We need to make sure that professionalisation of trusteeship doesn’t lead to a Westminster-style pensions bubble, argues Nick Boyes, independent trustee and director of Able Governance
The navel-gazing over our place in Europe has concluded. There is a danger, however, that the political fall-out of the Brexit referendum will overshadow the impact of the actual result itself.
Although Brexit will have far-reaching consequences, the attention of the media has been drawn to the leadership battles that are raging on both sides of the political divide. Had I read more Shakespeare or watched Game of Thrones, I’m sure that there would be lots of clever analogies that I could make. The best that I can conjure up is to regret that the dashing of Boris Johnson’s leadership ambitions by the ‘Machiavellian psychopath’ Michael Gove will deny us another ‘Boaty McBoat-face’ election opportunity.
Part of the problem may be down to the way in which our political leaders are cultivated. The public school, Oxbridge educated politicos have a bit of a stranglehold on the system. This can lead to an element of ‘group-think’ and a sense that they have at best a tenuous awareness of the challenges and struggles of the electorate. This is a sweeping generalisation, of course, and many MPs are very engaged with their constituents, and get little credit for their efforts.
Would it help if there was a professional qualification that prospective MPs should be required to acquire”
Would it help if there was a professional qualification that prospective MPs should be required to acquire before they take on the onerous duties of running the country? This may help to raise the standards of governance, but may also act as a barrier to entry to those who have a great contribution to make, but have not pursued the same route up the slippery pole.
There are (admittedly tenuous) parallels between the governance of the nation and the governance of a pension scheme. Both scenarios require a small group of people to make decisions that will affect the lives of the many. Neither activity requires any formal qualifications to prove that they have the necessary skills or attributes to perform the role.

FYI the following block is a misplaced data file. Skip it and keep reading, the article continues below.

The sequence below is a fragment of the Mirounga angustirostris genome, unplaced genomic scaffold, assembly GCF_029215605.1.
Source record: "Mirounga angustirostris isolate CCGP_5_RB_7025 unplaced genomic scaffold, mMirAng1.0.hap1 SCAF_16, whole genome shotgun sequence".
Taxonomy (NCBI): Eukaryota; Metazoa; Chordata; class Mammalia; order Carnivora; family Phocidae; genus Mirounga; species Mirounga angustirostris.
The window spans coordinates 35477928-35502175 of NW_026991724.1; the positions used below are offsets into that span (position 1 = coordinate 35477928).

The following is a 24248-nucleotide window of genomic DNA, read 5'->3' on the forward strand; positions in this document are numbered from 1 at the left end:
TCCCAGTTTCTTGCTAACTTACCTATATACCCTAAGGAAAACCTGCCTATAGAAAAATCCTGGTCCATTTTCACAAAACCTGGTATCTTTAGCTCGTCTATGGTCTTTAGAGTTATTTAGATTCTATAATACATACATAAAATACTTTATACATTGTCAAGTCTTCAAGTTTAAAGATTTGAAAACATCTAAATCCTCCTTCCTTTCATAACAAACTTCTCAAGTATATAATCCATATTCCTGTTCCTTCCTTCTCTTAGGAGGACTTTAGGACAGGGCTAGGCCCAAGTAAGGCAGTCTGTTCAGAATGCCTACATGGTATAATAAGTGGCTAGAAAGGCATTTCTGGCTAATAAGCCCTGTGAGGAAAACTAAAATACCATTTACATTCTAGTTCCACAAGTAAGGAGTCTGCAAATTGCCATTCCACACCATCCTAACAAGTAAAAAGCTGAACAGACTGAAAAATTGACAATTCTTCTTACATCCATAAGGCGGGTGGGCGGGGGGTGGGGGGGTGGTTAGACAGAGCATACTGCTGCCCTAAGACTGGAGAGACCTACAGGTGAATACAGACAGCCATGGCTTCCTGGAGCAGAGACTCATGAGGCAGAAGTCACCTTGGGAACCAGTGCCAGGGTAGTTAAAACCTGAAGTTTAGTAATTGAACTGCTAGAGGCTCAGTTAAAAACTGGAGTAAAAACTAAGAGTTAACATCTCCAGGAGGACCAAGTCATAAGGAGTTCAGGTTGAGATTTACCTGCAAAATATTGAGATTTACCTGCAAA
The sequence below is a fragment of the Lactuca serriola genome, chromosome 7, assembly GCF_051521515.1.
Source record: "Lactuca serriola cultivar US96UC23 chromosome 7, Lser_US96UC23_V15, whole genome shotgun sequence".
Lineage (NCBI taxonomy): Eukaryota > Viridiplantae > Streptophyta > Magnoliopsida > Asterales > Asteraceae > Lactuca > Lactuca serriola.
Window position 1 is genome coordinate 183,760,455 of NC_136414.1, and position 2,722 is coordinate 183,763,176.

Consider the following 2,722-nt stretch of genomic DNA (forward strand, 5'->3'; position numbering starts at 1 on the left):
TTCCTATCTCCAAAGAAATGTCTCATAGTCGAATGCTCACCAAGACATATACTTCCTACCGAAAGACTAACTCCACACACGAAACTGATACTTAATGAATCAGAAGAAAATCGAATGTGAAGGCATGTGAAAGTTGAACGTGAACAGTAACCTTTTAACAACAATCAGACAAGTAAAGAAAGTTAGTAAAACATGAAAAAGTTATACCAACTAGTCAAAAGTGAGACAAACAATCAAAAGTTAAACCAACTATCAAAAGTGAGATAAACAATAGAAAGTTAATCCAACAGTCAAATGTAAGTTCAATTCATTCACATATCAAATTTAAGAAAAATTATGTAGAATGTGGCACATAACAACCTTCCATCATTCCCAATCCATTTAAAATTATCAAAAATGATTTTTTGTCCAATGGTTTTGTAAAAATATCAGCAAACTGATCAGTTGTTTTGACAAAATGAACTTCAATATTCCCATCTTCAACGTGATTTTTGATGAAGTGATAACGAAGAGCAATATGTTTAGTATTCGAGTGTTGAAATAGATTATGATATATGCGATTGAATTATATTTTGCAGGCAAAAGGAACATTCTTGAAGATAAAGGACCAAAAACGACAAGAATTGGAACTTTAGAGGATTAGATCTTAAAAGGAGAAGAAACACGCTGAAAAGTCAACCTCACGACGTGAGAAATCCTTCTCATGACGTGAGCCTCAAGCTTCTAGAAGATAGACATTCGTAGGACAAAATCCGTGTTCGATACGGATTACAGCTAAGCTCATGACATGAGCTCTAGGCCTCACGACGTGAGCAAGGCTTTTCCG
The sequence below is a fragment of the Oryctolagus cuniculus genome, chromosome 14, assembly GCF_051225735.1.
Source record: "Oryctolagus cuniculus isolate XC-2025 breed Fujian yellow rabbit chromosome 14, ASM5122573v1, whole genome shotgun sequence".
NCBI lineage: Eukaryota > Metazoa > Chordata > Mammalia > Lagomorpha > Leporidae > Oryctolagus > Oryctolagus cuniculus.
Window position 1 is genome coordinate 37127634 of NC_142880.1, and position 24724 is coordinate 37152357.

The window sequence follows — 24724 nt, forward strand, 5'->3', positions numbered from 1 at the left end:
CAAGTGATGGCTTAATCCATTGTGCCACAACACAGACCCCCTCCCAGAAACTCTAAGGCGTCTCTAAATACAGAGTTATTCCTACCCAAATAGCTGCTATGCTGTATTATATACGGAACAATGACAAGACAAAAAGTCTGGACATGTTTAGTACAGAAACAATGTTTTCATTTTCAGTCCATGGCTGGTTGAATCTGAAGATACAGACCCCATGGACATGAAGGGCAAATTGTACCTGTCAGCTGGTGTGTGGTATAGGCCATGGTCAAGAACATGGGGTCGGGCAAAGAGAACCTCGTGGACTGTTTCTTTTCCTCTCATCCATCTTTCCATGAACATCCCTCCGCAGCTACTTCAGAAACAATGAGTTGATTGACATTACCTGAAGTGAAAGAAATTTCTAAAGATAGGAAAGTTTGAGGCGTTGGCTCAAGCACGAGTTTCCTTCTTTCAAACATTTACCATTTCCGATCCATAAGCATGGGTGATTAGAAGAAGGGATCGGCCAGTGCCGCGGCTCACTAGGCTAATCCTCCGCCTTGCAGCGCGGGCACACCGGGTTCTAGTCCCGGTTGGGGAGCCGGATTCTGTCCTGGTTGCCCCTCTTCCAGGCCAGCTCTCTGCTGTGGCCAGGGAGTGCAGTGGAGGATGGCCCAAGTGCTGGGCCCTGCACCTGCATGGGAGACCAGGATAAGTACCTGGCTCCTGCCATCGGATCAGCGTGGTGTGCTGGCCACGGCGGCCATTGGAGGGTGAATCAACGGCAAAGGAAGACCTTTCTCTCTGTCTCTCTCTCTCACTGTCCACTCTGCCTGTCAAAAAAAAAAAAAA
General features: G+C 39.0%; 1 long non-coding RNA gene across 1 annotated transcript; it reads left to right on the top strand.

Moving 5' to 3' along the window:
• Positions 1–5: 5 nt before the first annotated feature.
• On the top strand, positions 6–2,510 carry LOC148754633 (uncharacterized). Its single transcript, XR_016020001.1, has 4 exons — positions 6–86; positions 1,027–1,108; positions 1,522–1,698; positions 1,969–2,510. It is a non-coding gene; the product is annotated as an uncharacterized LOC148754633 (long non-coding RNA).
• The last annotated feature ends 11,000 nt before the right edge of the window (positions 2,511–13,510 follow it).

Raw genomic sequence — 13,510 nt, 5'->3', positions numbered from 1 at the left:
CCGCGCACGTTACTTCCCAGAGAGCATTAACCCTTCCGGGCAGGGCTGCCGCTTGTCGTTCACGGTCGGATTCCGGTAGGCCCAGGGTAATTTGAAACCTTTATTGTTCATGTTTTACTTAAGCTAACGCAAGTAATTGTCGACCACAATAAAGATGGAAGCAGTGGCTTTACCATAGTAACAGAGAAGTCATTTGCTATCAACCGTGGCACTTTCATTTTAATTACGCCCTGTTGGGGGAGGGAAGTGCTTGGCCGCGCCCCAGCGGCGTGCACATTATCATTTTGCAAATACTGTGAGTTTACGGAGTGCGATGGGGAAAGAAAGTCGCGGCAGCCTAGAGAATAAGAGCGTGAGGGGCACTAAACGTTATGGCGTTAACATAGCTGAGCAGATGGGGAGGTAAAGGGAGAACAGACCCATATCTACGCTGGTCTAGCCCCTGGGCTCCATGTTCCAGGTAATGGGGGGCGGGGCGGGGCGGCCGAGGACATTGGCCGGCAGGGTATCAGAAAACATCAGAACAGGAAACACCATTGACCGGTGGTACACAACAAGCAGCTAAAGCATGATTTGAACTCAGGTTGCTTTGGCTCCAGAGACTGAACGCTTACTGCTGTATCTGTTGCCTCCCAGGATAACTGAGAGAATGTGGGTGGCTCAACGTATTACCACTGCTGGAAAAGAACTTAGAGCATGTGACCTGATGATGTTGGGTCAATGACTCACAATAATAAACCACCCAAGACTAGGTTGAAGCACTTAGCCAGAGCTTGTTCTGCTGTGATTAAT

In an attempt to address this, the Pensions Management Institute and the Association of Professional Pension Trustees have concocted a new qualification for professional independent trustees designed to separate the serious players from the wannabees. Consultation has begun.
It does seem anomalous that there is nothing to stop anyone deciding to offer their services as a professional independent trustee: no formal qualification, no entrance exam, no test of any kind to stop the unsuitables from seeking and accepting appointments. Once in position, however, the professional trustee is subject to the same legal and fiduciary duties and obligations as any other trustee.
It does seem anomalous that there is nothing to stop anyone deciding to offer their services as a professional independent trustee”
Indeed, the Regulator would expect a higher level of knowledge and skill from a professional as compared to a lay trustee, regardless of their experience and qualifications. It is usually the sponsoring employer who has the power to appoint trustees, so there is an element of caveat emptor in play to prevent someone clearly incompetent from making disastrous mistakes.
I’ve been within the independent trustee world for almost a quarter of a century and have always considered it to be a bit of a cottage industry – small pockets of activity scattered around the country, with no industry-standard processes and systems, but all operating within the tight strictures of the legislative and regulatory framework. This results in a well-diversified gene-pool of talent, and a choice of approaches from which a professional trustee can be drawn.
Will the imposition of a mandatory qualification lead to the professionalisation of the industry? It may do, but we should beware creating barriers to entry that could result in the creation of the trustee equivalent of a Westminster bubble.
Nick Boyes is an independent trustee and director of Able Governance